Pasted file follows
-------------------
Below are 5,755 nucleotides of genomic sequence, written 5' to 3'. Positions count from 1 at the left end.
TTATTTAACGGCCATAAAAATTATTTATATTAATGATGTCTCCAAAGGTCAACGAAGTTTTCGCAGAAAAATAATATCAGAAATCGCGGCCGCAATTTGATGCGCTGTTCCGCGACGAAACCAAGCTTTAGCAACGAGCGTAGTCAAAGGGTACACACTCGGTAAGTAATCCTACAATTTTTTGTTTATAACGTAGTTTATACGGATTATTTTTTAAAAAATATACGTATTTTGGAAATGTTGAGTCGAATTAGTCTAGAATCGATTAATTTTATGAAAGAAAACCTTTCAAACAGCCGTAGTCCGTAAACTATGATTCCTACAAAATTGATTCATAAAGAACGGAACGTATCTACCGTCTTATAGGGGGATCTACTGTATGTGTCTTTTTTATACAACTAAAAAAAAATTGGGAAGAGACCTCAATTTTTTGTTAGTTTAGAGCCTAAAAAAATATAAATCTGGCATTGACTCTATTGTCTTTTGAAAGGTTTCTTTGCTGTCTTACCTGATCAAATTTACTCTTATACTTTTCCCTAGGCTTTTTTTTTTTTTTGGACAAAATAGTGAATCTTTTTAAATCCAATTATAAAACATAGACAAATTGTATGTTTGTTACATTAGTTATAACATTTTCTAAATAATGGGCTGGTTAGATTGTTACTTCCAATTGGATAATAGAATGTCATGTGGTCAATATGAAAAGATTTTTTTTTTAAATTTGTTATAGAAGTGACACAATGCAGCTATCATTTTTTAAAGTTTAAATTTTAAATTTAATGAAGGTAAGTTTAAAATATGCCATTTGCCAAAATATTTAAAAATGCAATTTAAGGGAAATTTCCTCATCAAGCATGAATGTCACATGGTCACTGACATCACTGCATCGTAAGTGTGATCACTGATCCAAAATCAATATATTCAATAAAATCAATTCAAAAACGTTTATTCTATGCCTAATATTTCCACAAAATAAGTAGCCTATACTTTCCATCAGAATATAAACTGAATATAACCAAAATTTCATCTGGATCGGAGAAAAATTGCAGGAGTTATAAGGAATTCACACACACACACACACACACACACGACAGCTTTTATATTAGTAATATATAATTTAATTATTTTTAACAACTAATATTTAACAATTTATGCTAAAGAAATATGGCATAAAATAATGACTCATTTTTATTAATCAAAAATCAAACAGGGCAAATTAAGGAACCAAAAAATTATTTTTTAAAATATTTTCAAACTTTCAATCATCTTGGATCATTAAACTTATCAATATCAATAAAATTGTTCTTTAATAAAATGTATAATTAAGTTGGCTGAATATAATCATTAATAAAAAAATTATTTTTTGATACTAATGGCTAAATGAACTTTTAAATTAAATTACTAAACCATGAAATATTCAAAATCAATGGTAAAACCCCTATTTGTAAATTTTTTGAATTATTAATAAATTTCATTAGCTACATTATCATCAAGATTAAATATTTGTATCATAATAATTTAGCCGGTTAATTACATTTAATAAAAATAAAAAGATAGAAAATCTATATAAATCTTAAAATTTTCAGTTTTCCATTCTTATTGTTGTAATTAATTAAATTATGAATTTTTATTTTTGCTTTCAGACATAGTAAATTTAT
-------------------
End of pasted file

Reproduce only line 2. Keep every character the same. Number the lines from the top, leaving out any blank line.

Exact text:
TTATTTAACGGCCATAAAAATTATTTATATTAATGATGTCTCCAAAGGTCAACGAAGTTTTCGCAGAAAAATAATATCAGAAATCGCGGCCGCAATTTGATGCGCTGTTCCGCGACGAAACCAAGCTTTAGCAACGAGCGTAGTCAAAGGGTACACACTCGGTAAGTAATCCTACAATTTTTTGTTTATAACGTAGTTTATACGGATTATTTTTTAAAAAATATACGTATTTTGGAAATGTTGAGTCGAATTAGTCTAGAATCGATTAATTTTATGAAAGAAAACCTTTCAAACAGCCGTAGTCCGTAAACTATGATTCCTACAAAATTGATTCATAAAGAACGGAACGTATCTACCGTCTTATAGGGGGATCTACTGTATGTGTCTTTTTTATACAACTAAAAAAAAATTGGGAAGAGACCTCAATTTTTTGTTAGTTTAGAGCCTAAAAAAATATAAATCTGGCATTGACTCTATTGTCTTTTGAAAGGTTTCTTTGCTGTCTTACCTGATCAAATTTACTCTTATACTTTTCCCTAGGCTTTTTTTTTTTTTTGGACAAAATAGTGAATCTTTTTAAATCCAATTATAAAACATAGACAAATTGTATGTTTGTTACATTAGTTATAACATTTTCTAAATAATGGGCTGGTTAGATTGTTACTTCCAATTGGATAATAGAATGTCATGTGGTCAATATGAAAAGATTTTTTTTTTAAATTTGTTATAGAAGTGACACAATGCAGCTATCATTTTTTAAAGTTTAAATTTTAAATTTAATGAAGGTAAGTTTAAAATATGCCATTTGCCAAAATATTTAAAAATGCAATTTAAGGGAAATTTCCTCATCAAGCATGAATGTCACATGGTCACTGACATCACTGCATCGTAAGTGTGATCACTGATCCAAAATCAATATATTCAATAAAATCAATTCAAAAACGTTTATTCTATGCCTAATATTTCCACAAAATAAGTAGCCTATACTTTCCATCAGAATATAAACTGAATATAACCAAAATTTCATCTGGATCGGAGAAAAATTGCAGGAGTTATAAGGAATTCACACACACACACACACACACACACGACAGCTTTTATATTAGTAATATATAATTTAATTATTTTTAACAACTAATATTTAACAATTTATGCTAAAGAAATATGGCATAAAATAATGACTCATTTTTATTAATCAAAAATCAAACAGGGCAAATTAAGGAACCAAAAAATTATTTTTTAAAATATTTTCAAACTTTCAATCATCTTGGATCATTAAACTTATCAATATCAATAAAATTGTTCTTTAATAAAATGTATAATTAAGTTGGCTGAATATAATCATTAATAAAAAAATTATTTTTTGATACTAATGGCTAAATGAACTTTTAAATTAAATTACTAAACCATGAAATATTCAAAATCAATGGTAAAACCCCTATTTGTAAATTTTTTGAATTATTAATAAATTTCATTAGCTACATTATCATCAAGATTAAATATTTGTATCATAATAATTTAGCCGGTTAATTACATTTAATAAAAATAAAAAGATAGAAAATCTATATAAATCTTAAAATTTTCAGTTTTCCATTCTTATTGTTGTAATTAATTAAATTATGAATTTTTATTTTTGCTTTCAGACATAGTAAATTTAT